Theft of copper and other equipment has become more problematic for energy and telecommunication providers.
This is especially true at substations, some of which are situated in remote areas.
Rep. Paul Anderson (R-Starbuck) and Sen. Jim Carlson (DFL-Eagan) sponsor HF3082/SF2649* that would expand the crime of damaging or stealing energy transmission or telecommunications equipment to include: “any component used in the generation, transmission, or distribution of electricity, including equipment used for grounding, system protection, or personal protection.” The maximum penalty of a five-year felony would remain.
Current statute is limited to the equipment that receives, transports or transmits the service and related-equipment connected to these main conduits.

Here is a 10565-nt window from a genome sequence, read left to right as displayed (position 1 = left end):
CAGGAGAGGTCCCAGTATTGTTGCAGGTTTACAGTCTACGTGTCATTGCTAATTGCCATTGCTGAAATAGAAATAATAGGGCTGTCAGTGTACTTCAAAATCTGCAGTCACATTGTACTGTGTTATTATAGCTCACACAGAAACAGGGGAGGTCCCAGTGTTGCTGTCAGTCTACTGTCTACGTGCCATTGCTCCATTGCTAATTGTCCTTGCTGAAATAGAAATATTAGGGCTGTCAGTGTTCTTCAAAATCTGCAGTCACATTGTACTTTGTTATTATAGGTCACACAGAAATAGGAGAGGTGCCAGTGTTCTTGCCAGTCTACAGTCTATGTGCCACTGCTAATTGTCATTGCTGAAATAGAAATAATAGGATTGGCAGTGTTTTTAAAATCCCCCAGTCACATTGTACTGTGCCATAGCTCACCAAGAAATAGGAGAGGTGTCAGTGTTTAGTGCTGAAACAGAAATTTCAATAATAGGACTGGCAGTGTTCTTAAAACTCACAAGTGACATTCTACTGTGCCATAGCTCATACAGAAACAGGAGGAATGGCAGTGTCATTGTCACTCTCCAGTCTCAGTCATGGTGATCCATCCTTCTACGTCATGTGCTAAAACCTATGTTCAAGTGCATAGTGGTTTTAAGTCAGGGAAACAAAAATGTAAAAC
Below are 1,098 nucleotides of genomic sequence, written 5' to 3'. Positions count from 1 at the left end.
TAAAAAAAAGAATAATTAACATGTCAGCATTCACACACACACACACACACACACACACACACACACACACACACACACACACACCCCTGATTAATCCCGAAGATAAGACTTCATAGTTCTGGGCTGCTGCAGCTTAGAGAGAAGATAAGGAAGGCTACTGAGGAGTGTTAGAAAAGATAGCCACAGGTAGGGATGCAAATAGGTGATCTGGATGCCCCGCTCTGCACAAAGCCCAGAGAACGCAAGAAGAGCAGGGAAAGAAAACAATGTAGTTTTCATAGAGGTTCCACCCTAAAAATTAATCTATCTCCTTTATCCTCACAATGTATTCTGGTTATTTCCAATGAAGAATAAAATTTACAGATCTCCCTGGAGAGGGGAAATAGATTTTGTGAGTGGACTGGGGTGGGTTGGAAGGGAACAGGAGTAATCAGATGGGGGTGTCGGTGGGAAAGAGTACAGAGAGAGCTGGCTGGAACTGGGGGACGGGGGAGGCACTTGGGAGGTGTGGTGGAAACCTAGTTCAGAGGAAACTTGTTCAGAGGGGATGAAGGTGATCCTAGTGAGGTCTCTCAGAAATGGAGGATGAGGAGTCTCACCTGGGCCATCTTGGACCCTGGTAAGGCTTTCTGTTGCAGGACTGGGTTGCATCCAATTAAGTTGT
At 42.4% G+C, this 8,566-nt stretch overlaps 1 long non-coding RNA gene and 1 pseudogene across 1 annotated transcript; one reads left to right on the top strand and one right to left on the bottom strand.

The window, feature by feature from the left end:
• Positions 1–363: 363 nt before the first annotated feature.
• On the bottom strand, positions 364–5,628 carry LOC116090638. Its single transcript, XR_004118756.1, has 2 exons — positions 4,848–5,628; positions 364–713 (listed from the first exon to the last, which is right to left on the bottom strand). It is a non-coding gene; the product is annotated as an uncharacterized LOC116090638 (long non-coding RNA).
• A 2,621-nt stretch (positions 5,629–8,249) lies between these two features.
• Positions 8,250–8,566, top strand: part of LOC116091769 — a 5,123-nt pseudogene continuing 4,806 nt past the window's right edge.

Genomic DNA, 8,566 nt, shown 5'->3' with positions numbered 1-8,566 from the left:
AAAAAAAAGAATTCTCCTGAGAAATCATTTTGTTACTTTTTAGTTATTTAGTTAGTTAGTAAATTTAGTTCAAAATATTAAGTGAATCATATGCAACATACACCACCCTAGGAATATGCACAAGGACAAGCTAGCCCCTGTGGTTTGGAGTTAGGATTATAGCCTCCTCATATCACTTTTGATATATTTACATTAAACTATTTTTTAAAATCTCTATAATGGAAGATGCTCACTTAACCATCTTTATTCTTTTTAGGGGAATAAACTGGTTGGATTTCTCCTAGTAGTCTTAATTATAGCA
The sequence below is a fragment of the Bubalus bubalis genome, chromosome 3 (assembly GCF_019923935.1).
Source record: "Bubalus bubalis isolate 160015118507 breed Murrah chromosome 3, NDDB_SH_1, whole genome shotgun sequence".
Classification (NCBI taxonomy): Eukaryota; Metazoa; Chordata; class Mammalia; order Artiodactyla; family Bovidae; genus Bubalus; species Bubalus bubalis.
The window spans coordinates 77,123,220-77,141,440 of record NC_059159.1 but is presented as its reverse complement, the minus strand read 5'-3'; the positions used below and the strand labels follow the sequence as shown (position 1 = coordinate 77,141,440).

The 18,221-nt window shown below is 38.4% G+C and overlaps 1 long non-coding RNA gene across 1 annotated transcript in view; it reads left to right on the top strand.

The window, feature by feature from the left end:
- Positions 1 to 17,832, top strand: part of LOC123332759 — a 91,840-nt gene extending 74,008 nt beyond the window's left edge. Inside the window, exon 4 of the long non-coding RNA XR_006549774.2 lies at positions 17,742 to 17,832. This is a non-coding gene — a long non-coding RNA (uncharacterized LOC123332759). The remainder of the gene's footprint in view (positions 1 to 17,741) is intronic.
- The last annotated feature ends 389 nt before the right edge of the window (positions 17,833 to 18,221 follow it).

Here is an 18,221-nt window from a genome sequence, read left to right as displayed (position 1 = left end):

Passed 114-18 by the House Thursday, the bill goes to the governor. It was passed 57-0 by the Senate one week earlier.
Bill supporters noted during the committee process that workers have fear of severe injury or death when they enter a facility where a fence has been cut and material has been removed and that damaged equipment can delay transmission service distribution.
Rep. Raymond Dehn (DFL-Mpls) expressed concern that an over-zealous prosecutor could charge a juvenile with a felony if they, for example, break a solar panel on a house.